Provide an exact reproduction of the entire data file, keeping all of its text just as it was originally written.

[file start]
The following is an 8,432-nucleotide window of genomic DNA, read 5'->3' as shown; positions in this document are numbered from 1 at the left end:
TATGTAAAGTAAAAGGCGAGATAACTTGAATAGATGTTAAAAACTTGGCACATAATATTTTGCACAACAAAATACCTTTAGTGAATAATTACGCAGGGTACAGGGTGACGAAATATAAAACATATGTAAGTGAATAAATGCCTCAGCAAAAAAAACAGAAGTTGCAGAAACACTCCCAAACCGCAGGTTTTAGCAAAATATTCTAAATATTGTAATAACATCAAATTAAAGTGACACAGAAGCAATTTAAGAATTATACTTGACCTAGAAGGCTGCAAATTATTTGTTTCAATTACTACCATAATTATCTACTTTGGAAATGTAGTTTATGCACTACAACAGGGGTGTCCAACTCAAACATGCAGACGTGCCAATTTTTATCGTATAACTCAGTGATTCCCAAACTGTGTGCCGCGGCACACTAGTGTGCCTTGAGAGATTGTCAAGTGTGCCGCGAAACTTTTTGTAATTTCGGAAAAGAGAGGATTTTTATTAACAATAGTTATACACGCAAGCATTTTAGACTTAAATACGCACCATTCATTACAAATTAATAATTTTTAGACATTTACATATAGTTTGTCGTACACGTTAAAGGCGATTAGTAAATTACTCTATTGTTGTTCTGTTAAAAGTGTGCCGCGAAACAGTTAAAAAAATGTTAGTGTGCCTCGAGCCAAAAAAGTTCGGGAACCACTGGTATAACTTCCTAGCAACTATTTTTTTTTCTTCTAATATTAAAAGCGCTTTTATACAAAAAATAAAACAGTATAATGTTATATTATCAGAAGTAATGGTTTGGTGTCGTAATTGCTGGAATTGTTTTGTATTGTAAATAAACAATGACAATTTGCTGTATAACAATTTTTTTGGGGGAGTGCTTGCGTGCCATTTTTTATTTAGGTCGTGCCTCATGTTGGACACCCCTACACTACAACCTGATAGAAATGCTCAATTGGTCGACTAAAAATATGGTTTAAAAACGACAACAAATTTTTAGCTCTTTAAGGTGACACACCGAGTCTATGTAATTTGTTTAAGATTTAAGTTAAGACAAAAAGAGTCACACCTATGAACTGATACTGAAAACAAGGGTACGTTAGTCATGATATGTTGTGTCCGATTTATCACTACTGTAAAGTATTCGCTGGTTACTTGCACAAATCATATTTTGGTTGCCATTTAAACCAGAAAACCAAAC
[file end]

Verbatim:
The following is an 8,432-nucleotide window of genomic DNA, read 5'->3' as shown; positions in this document are numbered from 1 at the left end:
TATGTAAAGTAAAAGGCGAGATAACTTGAATAGATGTTAAAAACTTGGCACATAATATTTTGCACAACAAAATACCTTTAGTGAATAATTACGCAGGGTACAGGGTGACGAAATATAAAACATATGTAAGTGAATAAATGCCTCAGCAAAAAAAACAGAAGTTGCAGAAACACTCCCAAACCGCAGGTTTTAGCAAAATATTCTAAATATTGTAATAACATCAAATTAAAGTGACACAGAAGCAATTTAAGAATTATACTTGACCTAGAAGGCTGCAAATTATTTGTTTCAATTACTACCATAATTATCTACTTTGGAAATGTAGTTTATGCACTACAACAGGGGTGTCCAACTCAAACATGCAGACGTGCCAATTTTTATCGTATAACTCAGTGATTCCCAAACTGTGTGCCGCGGCACACTAGTGTGCCTTGAGAGATTGTCAAGTGTGCCGCGAAACTTTTTGTAATTTCGGAAAAGAGAGGATTTTTATTAACAATAGTTATACACGCAAGCATTTTAGACTTAAATACGCACCATTCATTACAAATTAATAATTTTTAGACATTTACATATAGTTTGTCGTACACGTTAAAGGCGATTAGTAAATTACTCTATTGTTGTTCTGTTAAAAGTGTGCCGCGAAACAGTTAAAAAAATGTTAGTGTGCCTCGAGCCAAAAAAGTTCGGGAACCACTGGTATAACTTCCTAGCAACTATTTTTTTTTCTTCTAATATTAAAAGCGCTTTTATACAAAAAATAAAACAGTATAATGTTATATTATCAGAAGTAATGGTTTGGTGTCGTAATTGCTGGAATTGTTTTGTATTGTAAATAAACAATGACAATTTGCTGTATAACAATTTTTTTGGGGGAGTGCTTGCGTGCCATTTTTTATTTAGGTCGTGCCTCATGTTGGACACCCCTACACTACAACCTGATAGAAATGCTCAATTGGTCGACTAAAAATATGGTTTAAAAACGACAACAAATTTTTAGCTCTTTAAGGTGACACACCGAGTCTATGTAATTTGTTTAAGATTTAAGTTAAGACAAAAAGAGTCACACCTATGAACTGATACTGAAAACAAGGGTACGTTAGTCATGATATGTTGTGTCCGATTTATCACTACTGTAAAGTATTCGCTGGTTACTTGCACAAATCATATTTTGGTTGCCATTTAAACCAGAAAACCAAAC